Everybody hates that deafening sound of their alarm. You might be exhausted from working the day before, suffering from a dreadful hangover, or maybe you just simply didn’t sleep well. But, that awful sound you hear in the morning doesn’t cause your veins to fill with rage for no reason.
In my personal experience, waking up has always been a struggle. Many people, like myself, set ten or more alarms to simply drag themselves out of bed for the day. That insanely awful default alarm sound on people’s iPhones has become absolutely appalling to hear, even when it isn’t coming from my own cell phone on my nightstand.
But what exactly has caused us to feel this way?
Psychologists like a man by the name of Dr. Michael Gradisar have confirmed that the anger you experience from the sound of your alarm is a result of classical conditioning. Do you remember learning about Pavlov’s dogs in biology and psychology class? Well, you have started your own version of his experiment.
Classical conditioning occurs when stimuli are repeatedly paired together, resulting in a conditioned response. In this case, the alarm you set and your grouchy feeling when you wake up. According to Dr. Gradisar, it is especially irksome to hear your alarm out of the blue if you don’t consider yourself a morning person. In an article written in The Sydney Morning Herald, Dr. Grdisar reportedly claimed, “Some evening types may be setting their alarm at a time-inconsistent with their own internal body clock, such that the alarm sounds at the worst possible time of their 24-hour day.” Some people have even reported feeling sick to their stomach when the sound of their morning alarm goes off in any circumstance.
Over time, that sound you hear in the mornings has become associated with negative feelings of dread, anxiety, and lack of motivation that occur when you have to get out of bed. But how can you fix this?
1. Set a “snuggle alarm”
I know it sounds counterintuitive to set another alarm, but it is actually very useful. Set an alarm that first wakes you up and another when you have to actually get out of bed. This will make the second alarm much more bearable and will do wonders for your stress in the morning. Simply set your “snuggle alarm” thirty minutes before you have absolutely no choice but to get out of bed and use those thirty minutes to relax and snuggle up in your cozy blanket until it is time to get a move on. Not only will this give you a chance to gradually wake up and adjust, but it will also leave you less frantic and disoriented when you get up and start your day.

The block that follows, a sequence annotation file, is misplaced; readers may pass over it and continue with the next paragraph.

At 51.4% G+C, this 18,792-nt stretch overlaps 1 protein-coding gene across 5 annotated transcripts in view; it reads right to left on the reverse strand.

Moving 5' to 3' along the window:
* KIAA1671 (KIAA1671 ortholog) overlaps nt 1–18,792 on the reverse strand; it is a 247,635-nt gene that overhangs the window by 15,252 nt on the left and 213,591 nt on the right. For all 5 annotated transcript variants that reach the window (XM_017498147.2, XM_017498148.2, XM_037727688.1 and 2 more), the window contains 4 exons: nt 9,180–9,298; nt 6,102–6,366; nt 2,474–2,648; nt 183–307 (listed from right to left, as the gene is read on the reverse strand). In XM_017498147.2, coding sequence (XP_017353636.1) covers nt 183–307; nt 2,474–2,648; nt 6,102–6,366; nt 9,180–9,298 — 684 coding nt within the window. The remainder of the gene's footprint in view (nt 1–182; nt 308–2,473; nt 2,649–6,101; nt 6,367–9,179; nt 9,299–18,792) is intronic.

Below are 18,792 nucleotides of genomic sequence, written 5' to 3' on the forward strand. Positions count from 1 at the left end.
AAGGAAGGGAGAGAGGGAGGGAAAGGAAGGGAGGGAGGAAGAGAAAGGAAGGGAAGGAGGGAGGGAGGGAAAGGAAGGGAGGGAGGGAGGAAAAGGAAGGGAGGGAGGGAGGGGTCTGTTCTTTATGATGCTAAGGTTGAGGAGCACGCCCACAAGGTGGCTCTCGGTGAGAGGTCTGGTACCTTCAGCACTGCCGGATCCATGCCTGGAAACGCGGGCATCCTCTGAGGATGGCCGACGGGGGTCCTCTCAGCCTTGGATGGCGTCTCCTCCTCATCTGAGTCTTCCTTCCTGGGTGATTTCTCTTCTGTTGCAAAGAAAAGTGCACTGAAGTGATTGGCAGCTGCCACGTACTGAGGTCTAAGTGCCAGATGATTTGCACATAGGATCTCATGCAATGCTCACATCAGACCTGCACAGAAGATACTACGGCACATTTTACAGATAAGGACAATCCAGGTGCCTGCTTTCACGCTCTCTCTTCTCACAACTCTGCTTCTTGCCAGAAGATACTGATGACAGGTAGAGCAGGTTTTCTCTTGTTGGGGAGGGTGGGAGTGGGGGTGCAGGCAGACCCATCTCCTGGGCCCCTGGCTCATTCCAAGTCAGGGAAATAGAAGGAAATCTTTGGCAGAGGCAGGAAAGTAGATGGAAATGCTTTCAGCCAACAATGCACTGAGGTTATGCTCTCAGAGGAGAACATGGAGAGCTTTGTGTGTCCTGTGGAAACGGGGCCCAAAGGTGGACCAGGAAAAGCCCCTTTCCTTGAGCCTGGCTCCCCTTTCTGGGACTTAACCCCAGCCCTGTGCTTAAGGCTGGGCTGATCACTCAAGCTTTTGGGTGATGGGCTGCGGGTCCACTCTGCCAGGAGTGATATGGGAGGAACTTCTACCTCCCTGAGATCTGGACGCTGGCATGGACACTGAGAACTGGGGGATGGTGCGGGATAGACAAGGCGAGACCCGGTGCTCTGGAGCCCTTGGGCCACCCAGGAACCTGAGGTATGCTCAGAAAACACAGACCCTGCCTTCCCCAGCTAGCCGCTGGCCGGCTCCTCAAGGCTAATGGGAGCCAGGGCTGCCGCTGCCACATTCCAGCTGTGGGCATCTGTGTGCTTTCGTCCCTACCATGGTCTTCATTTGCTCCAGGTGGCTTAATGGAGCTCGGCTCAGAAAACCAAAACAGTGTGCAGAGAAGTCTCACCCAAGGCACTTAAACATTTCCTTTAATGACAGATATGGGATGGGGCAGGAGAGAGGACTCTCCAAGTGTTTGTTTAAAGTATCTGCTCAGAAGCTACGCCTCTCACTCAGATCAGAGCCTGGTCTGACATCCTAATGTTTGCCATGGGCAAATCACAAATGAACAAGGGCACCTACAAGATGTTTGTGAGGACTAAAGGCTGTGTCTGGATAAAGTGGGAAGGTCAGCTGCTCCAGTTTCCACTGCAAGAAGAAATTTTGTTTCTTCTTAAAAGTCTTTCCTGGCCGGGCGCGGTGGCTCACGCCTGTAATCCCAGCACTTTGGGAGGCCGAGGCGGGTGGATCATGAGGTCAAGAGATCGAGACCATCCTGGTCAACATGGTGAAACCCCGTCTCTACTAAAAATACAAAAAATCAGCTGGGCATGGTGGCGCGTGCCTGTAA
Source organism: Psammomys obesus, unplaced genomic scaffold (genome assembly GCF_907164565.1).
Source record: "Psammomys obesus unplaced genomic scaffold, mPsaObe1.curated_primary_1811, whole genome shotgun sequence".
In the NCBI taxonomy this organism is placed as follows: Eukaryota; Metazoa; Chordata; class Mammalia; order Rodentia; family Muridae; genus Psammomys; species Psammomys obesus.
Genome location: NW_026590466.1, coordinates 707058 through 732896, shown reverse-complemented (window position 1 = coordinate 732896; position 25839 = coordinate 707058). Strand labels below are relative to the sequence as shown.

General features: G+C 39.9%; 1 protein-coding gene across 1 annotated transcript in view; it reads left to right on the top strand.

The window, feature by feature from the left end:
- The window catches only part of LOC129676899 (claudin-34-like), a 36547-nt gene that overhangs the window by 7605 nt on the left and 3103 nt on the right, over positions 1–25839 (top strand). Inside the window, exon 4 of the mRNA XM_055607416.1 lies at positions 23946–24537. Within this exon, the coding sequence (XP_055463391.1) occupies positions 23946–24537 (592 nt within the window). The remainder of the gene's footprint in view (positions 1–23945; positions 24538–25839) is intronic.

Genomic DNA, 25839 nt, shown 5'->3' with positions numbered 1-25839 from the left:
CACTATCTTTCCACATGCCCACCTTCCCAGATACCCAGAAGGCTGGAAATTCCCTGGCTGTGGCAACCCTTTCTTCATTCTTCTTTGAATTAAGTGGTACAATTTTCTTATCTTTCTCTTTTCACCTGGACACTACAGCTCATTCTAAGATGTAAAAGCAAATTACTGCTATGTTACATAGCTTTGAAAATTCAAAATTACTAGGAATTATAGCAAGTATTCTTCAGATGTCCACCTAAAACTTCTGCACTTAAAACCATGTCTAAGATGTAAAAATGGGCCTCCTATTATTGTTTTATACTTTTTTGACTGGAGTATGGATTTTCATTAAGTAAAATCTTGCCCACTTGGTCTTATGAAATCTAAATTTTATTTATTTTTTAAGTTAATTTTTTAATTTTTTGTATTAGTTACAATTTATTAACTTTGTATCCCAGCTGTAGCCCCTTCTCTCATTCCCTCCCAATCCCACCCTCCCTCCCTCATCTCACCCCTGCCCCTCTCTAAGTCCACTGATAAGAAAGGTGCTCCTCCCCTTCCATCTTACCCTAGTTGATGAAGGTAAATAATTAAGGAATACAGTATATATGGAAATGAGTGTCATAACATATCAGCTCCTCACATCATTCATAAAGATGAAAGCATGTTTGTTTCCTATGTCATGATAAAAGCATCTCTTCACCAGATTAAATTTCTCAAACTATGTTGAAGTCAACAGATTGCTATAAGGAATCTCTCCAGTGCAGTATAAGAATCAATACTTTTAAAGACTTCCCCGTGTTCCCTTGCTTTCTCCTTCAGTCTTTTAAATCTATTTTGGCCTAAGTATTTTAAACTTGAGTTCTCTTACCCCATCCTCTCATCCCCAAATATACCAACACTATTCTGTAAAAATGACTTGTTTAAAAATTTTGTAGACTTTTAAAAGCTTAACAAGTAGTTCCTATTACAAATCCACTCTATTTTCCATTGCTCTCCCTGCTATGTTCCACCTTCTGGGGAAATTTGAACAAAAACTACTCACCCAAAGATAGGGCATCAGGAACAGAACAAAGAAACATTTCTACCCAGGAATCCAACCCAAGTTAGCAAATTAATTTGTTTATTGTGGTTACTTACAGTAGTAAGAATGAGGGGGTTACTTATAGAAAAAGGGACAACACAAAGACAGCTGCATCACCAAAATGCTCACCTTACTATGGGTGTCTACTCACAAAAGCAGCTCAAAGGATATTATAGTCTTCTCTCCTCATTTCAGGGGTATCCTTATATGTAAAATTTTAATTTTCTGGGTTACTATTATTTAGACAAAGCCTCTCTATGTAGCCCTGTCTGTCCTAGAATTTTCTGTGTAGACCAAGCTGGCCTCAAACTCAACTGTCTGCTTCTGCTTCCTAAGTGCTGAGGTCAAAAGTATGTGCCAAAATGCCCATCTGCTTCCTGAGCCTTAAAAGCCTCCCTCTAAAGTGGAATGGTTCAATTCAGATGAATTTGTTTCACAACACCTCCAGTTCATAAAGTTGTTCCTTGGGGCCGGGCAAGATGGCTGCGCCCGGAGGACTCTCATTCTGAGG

2. Try your best to get enough sleep
Last year I stayed up until somewhere in between three and five in the morning almost every night. This wreaked havoc on my daily routine and overall health. Your mornings will be so much more bearable if you actually try and stick to a sleep schedule, especially one that forces you to go to sleep before midnight. Staying up all night scrolling through the internet isn’t going to make your morning experience any less miserable. Sticking to a sleep schedule will make your body adjust accordingly and will get your circadian rhythm in check.
3. Switch the sound of your alarm every month if possible
If you are one of those people who have had their alarm sound set to the same sound for years, I recommend you switch the sound to something different and somewhat soothing. Switching the sound of your alarm monthly can result in less association of negative feelings towards the sounds coming out of your phone. Doing this may end up making you an early bird who is ready to seize the day instead of someone who screams into their pillow the second they open their eyes.
As they say, most millionaires wake up at four in the morning with a smile ear-to-ear, ready to conquer the world. They also manage to go grocery shopping, bench-press five elephants, attend three meetings, and run a marathon by the time the sun is up.
But really, nobody likes to wake up in the morning, especially if it is to go do something they don’t enjoy. Many people wake up feeling angry or pessimistic and this can affect the rest of your day. Personally, sometimes I can barely wake up before noon, and others I’m ready to go by eight. Either way, ensuring that you listen to your body and make adjustments accordingly will go a very long way.
Ward, Mary. “Why Does Hearing Your Morning Alarm in the Afternoon Make You Feel Sick?” The Sydney Morning Herald, 29 Aug. 2016, www.smh.com.au/lifestyle/health-and-wellness/why-does-hearing-your-morning-alarm-in-the-afternoon-make-you-feel-sick-20160815-gqsq2m.html?js-chunk-not-found-refresh=true.